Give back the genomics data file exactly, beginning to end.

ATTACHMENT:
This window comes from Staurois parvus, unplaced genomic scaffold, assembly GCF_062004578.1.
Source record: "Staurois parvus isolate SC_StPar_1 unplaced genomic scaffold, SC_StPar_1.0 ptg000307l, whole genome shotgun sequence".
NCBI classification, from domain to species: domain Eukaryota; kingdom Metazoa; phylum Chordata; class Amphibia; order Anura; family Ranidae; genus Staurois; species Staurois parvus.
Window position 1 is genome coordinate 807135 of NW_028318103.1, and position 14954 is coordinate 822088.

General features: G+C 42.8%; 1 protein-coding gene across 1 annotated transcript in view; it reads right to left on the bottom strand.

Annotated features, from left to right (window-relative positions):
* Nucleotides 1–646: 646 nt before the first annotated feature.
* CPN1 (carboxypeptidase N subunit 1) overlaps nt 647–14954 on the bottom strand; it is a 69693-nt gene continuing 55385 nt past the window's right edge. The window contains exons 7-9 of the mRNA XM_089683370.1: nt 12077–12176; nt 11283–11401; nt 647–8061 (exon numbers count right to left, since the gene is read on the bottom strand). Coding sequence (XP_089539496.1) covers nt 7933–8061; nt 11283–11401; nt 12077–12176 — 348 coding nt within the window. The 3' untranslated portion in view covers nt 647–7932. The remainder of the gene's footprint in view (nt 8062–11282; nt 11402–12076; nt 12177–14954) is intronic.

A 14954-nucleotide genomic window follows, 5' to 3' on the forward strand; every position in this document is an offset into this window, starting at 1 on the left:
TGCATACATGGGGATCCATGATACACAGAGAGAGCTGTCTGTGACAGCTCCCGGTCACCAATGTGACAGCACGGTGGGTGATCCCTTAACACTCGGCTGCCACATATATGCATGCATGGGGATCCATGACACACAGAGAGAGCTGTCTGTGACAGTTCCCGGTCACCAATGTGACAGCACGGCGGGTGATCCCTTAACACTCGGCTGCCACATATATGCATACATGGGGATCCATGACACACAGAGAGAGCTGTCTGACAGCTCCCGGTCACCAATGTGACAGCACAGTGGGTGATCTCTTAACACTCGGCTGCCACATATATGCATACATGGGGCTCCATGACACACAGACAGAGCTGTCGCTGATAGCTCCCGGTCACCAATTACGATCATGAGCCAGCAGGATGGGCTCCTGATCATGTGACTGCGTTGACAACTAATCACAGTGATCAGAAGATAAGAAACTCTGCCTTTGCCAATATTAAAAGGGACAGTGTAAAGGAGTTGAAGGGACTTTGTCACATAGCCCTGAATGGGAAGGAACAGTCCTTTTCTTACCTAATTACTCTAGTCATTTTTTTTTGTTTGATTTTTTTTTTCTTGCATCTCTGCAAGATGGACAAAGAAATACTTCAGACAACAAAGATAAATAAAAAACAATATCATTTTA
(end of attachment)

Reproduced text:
This window comes from Staurois parvus, unplaced genomic scaffold, assembly GCF_062004578.1.
Source record: "Staurois parvus isolate SC_StPar_1 unplaced genomic scaffold, SC_StPar_1.0 ptg000307l, whole genome shotgun sequence".
NCBI classification, from domain to species: domain Eukaryota; kingdom Metazoa; phylum Chordata; class Amphibia; order Anura; family Ranidae; genus Staurois; species Staurois parvus.
Window position 1 is genome coordinate 807135 of NW_028318103.1, and position 14954 is coordinate 822088.

General features: G+C 42.8%; 1 protein-coding gene across 1 annotated transcript in view; it reads right to left on the bottom strand.

Annotated features, from left to right (window-relative positions):
* Nucleotides 1–646: 646 nt before the first annotated feature.
* CPN1 (carboxypeptidase N subunit 1) overlaps nt 647–14954 on the bottom strand; it is a 69693-nt gene continuing 55385 nt past the window's right edge. The window contains exons 7-9 of the mRNA XM_089683370.1: nt 12077–12176; nt 11283–11401; nt 647–8061 (exon numbers count right to left, since the gene is read on the bottom strand). Coding sequence (XP_089539496.1) covers nt 7933–8061; nt 11283–11401; nt 12077–12176 — 348 coding nt within the window. The 3' untranslated portion in view covers nt 647–7932. The remainder of the gene's footprint in view (nt 8062–11282; nt 11402–12076; nt 12177–14954) is intronic.

A 14954-nucleotide genomic window follows, 5' to 3' on the forward strand; every position in this document is an offset into this window, starting at 1 on the left:
TGCATACATGGGGATCCATGATACACAGAGAGAGCTGTCTGTGACAGCTCCCGGTCACCAATGTGACAGCACGGTGGGTGATCCCTTAACACTCGGCTGCCACATATATGCATGCATGGGGATCCATGACACACAGAGAGAGCTGTCTGTGACAGTTCCCGGTCACCAATGTGACAGCACGGCGGGTGATCCCTTAACACTCGGCTGCCACATATATGCATACATGGGGATCCATGACACACAGAGAGAGCTGTCTGACAGCTCCCGGTCACCAATGTGACAGCACAGTGGGTGATCTCTTAACACTCGGCTGCCACATATATGCATACATGGGGCTCCATGACACACAGACAGAGCTGTCGCTGATAGCTCCCGGTCACCAATTACGATCATGAGCCAGCAGGATGGGCTCCTGATCATGTGACTGCGTTGACAACTAATCACAGTGATCAGAAGATAAGAAACTCTGCCTTTGCCAATATTAAAAGGGACAGTGTAAAGGAGTTGAAGGGACTTTGTCACATAGCCCTGAATGGGAAGGAACAGTCCTTTTCTTACCTAATTACTCTAGTCATTTTTTTTTGTTTGATTTTTTTTTTCTTGCATCTCTGCAAGATGGACAAAGAAATACTTCAGACAACAAAGATAAATAAAAAACAATATCATTTTA